It is Keating who provides the boys with the Call to Adventure in their first Poetry class. He introduces himself and tells them if they’re slightly more daring, they can refer to him as Oh Captain, My Captain in reference to a poem Walt Whitman wrote about Abraham Lincoln. That call is verbalized by the Latin term carpe diem, or seize the day. He implores the boys to live their lives to the fullest. While medicine and engineering are all noble pursuits, poetry and art are the things we live for. Keating tells the boys to live their lives to the fullest and think for themselves so as not be slaves to conformity, which is exactly the opposite of everything they’ve ever been taught at Welton. In this way, Keating also serves as as an archetypal mentor to all of the boys, so the Meeting of the Mentor stage happens at the same time.

Keating gets his students to think for themselves by making them rip out a pretentiously written section of text in their poetry text book and making them stand on their desks so that they can see the world from a different perspective. Keating was once himself a student at “Hell-ton” and they find in his old yearbook reference to the Dead Poets Society. When they ask him about it, he tells them that he and his fellow students would meet in secret and read poetry in a way to suck the marrow out of life.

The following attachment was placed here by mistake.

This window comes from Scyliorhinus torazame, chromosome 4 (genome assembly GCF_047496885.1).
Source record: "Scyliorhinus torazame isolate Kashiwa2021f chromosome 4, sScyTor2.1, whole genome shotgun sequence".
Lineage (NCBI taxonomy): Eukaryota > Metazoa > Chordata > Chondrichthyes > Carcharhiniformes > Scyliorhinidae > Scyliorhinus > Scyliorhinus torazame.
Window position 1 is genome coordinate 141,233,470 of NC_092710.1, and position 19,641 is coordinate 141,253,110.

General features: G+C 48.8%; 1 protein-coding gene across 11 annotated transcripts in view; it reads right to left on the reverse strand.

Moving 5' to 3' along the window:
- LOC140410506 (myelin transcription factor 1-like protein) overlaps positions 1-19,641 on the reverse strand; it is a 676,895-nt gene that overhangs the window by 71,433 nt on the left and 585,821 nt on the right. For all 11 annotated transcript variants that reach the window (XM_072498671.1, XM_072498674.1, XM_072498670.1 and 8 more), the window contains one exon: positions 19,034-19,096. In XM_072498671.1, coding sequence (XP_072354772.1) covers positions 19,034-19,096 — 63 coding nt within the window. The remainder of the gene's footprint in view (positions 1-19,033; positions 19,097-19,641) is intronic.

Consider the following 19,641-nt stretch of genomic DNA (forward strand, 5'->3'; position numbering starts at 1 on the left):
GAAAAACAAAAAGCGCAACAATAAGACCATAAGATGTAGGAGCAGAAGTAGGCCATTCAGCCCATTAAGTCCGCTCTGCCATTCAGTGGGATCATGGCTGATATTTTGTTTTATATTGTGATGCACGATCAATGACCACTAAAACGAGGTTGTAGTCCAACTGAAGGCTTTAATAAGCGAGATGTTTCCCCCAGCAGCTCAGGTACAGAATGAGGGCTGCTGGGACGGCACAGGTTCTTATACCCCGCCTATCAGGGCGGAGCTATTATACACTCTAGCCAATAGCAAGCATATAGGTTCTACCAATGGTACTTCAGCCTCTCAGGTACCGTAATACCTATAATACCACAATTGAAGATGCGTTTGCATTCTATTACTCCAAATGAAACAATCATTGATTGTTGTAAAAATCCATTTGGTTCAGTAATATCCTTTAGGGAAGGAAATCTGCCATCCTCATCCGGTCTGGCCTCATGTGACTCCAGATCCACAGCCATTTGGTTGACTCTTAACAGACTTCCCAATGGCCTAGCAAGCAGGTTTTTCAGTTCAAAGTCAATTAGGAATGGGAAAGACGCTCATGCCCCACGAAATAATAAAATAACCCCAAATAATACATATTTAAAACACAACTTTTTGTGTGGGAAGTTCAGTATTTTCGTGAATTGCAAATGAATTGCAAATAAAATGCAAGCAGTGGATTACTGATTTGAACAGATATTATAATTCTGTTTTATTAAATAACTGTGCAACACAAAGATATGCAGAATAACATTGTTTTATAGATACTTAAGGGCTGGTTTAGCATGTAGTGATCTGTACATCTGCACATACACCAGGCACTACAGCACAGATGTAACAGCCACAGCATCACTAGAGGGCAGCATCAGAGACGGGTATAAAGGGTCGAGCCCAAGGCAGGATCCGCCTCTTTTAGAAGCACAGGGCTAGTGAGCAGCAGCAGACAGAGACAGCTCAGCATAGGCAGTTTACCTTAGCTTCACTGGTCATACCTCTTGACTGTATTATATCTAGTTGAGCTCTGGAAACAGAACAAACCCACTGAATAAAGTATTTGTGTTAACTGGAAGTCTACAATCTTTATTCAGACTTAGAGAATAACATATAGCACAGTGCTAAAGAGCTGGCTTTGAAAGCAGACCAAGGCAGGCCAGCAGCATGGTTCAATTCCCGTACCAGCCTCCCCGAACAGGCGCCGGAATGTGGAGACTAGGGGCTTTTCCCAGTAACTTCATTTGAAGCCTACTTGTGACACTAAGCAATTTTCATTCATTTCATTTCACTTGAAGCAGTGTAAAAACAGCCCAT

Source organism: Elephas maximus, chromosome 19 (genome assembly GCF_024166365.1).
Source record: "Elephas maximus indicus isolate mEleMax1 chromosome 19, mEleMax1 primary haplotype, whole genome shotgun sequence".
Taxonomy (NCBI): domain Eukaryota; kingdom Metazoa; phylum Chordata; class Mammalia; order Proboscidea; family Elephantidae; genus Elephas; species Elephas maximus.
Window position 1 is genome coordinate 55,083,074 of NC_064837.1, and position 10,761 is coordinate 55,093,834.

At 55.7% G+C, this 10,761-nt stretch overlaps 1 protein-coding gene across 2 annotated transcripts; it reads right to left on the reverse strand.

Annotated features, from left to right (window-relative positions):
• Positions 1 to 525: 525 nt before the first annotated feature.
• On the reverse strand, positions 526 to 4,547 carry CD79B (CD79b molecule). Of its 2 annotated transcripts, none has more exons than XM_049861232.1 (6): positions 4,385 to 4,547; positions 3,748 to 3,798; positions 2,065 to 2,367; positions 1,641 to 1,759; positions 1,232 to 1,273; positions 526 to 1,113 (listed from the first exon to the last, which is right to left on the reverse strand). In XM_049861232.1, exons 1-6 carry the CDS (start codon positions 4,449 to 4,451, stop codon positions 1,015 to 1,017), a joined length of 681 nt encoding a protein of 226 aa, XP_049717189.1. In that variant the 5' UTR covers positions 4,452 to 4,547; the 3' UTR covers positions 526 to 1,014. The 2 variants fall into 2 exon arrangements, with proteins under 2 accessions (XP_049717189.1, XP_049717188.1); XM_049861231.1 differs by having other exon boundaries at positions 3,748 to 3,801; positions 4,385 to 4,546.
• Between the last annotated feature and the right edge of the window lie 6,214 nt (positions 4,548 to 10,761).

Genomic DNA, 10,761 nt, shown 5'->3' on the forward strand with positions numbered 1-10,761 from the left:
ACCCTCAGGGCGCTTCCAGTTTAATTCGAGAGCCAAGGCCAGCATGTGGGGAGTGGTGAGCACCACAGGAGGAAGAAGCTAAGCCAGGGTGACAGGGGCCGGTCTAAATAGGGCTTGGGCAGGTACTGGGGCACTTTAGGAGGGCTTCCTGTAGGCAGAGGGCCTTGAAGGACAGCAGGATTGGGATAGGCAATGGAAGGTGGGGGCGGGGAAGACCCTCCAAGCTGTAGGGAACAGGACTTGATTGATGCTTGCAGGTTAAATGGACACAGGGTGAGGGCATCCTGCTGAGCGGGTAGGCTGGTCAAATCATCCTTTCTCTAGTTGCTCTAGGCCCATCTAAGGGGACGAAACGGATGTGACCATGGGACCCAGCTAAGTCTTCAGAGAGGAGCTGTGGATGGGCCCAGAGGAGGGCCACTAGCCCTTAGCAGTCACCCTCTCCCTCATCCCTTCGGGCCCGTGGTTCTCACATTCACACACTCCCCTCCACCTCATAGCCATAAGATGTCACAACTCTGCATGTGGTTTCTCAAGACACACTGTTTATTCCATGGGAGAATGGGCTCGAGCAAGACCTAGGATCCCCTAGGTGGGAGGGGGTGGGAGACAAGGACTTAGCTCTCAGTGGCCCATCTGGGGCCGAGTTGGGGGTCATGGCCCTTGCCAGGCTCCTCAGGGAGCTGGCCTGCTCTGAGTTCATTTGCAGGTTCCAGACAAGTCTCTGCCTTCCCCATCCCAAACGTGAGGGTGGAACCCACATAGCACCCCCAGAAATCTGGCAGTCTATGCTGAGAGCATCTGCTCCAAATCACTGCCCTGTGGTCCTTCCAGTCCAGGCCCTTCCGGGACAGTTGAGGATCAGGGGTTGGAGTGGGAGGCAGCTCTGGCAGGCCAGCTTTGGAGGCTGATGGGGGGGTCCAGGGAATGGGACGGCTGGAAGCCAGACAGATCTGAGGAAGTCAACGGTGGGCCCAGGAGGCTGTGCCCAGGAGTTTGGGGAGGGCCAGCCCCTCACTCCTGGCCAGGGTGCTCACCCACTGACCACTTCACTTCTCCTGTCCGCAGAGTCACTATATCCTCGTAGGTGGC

Neil enthusiastically embraces the Call right away. He encourages his friends to re-form the Dead Poets Society,  and he does something he’s always wanted to do. Against the wishes of his father, Neil auditions for a play and lands the role of Puck in A Midsummer Nights Dream. Todd is less enthusiastic and initially Refuses the Call. He claims to have too much studying to do, and he tries to discourage Neil from auditioning out of fear of Neil provoking his father.

The Approach happens when Neil’s father discovers that he’s in the play and demands that he drop out of it the day before the performance. Once again, Neil appears to bow to the will of his father, but instead he gives a stunning performance, which serves as the Supreme Ordeal. Mr. Keating, Todd, and the rest of his friends watch as Neil applies all that Keating has taught him to this point. Neil is sucking the marrow out of life and living his life in a way that he otherwise never would have. The Reward comes after the show. Everyone is stunned by his performance and he’s on top of the world.